Greetings and Salutations

Hello! And welcome to my very first blog! I know this has been done before by many others and that you have a lot of other options of blogs to look through, so thank you for taking the time to check out mine!

Who am I? My name is Kristin, and I’m a graduate student working on my Ph.D. in animal behavior. No, I’m not a veterinarian. No, I can’t tell you what that weird, oozing rash is on your cat Mewbacca’s (insert-kitty-parts-here). What I am is a behavioral ecologist in training.

Behavioral ecology is a sub-field within biology that seeks to understand  the evolutionary basis for animal behavior. We are a curious people that are driven to understand things like how ants or bees make decisions as individuals even though they live in large, complex societies.

Photo By: Kristin Hook

Leaf Cutter Ants in Costa Rica (Photo By: Kristin Hook)

Why some spider species are social and what benefits they might gain from living in a group and being cooperative.

Credit: Dr. Linda Rayor

Social Huntsman Spiders from Australia (Credit: Dr. Linda Rayor)

Why male fiddler crabs have ONE GIANT CLAW!

Credit: Copyright: Tanya Detto

Male Fiddler Crab (Credit: Copyright: Tanya Detto)

I mean, really, that thing is just silly looking. Might they use it to compete for females? Is bigger always better? Are they always honest about what their claw says about them, or can they be deceptive?

What female water bugs really find sexy when looking for a mate to glue their eggs to. Males in this group are the ones who care for offspring, termed paternal care. Is this a common form of care? When is it common and in what animal species? And what, pray tell, are those mischievous females up to?

Giant Water Bug     Photo By: ?

Giant Water Bug Male with Eggs Glued to His Back

Why males of many birds are so colorful and gaudy and what they are saying when they sing, call, or dance!

Photo By: Kristin Hook

Blue-Footed Booby Feet in Ecuador (Photo By: Kristin Hook)

Photo By: ?

Blue Bird of Paradise

These are just a few examples to whet your appetite.

Though behavioral ecology tends to center around animals and their behaviors, the field can be further subdivided into different types of behaviors (e.g. social, parental, sexual).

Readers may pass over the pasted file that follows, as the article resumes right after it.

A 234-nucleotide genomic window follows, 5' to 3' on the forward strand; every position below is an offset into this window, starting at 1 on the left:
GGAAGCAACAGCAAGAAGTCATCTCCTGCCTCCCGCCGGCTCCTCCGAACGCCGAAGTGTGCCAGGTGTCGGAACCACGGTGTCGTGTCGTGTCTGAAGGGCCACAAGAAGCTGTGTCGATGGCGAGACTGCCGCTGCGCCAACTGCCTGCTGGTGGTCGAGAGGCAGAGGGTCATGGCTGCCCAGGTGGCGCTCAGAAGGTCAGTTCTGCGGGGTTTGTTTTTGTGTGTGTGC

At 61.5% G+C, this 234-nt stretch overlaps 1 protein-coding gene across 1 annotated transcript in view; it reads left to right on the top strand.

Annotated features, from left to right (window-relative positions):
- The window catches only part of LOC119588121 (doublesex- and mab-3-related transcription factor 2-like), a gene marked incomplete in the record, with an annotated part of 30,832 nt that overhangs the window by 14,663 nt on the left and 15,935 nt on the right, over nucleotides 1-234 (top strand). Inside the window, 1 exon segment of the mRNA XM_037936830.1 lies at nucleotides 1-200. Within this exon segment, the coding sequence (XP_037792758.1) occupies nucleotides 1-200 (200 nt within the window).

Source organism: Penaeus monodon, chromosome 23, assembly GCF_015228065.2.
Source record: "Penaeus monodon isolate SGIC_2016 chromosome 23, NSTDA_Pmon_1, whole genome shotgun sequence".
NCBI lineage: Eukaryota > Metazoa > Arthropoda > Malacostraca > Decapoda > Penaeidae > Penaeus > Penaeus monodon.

The burning in my id is mating behavior, or green porno, if you will. One question that still boggles me is why females mate multiply, termed polyandry. We know that there are many costs to mating, so why would females choose to do so many times with different males? There are many hypotheses as to why, but one thing is certain: the female’s choice to mate with different males often puts the sperm of one male in direct competition with the sperm of another male within her reproductive organs, or tract. This is especially true if she is able to store sperm, as is known in many female animals, including insects and birds.

And now we’ve arrived to my favorite party conversation topic – the study of sperm competition! It has quite a heavy hand as a selective force in a) shaping sperm to be fierce, competitive, and numerous and b) making female reproductive tracts as selective as possible so that not just anyone can fertilize her eggs.

Sperm Competition

Well done, ladies.

So this is my start. I intend for this blog to be a source of entertainment and information. My passion for animals and their behavioral oddities will be the focus. I will undoubtedly write about animal stories involving mating, but I also intend to keep an eye out for the latest in research and pass that along to you as well. I would also love to hear from you – what you’d like more of, what you read about that I overlooked and should post, what questions you have, et cetera.

A bigger question that remains is why should we care about animal behavior? I consider myself lucky that I get to spend my day thinking about organisms and their behavioral oddities and working with other people who also think about these interesting questions. Through experimentation, we attempt to answer them. Sometimes that works, and sometimes we have to go back to the drawing board. Finding these answers is exciting, and knowing more than we did before serves the purpose of progressing our science and moving to the next step or question. It also provides us with a deeper appreciation for the natural world. Why would you want to bother saving something if you didn’t know what was contained within it? This is the importance of basic research, or discovery science. It provides us with foundational knowledge that may then lead to practical real-world applications.

Though starting this blog is a partially selfish endeavor (to practice writing on science topics that I hold dear and simultaneously working on my communication skills), it is mostly purposed for sharing research and news of the weird with you, whether you’re a scientist or not. I dislike how divided academia and the research community are from non-scientists, non-researchers, and non-academics. Education is a right, not a privilege. I’ve dedicated the last four years of my life to learning about  the curiosities and oddities of animal behavior – both the theories and the experimentation. It’s about damn time I share those stories.

K Hook



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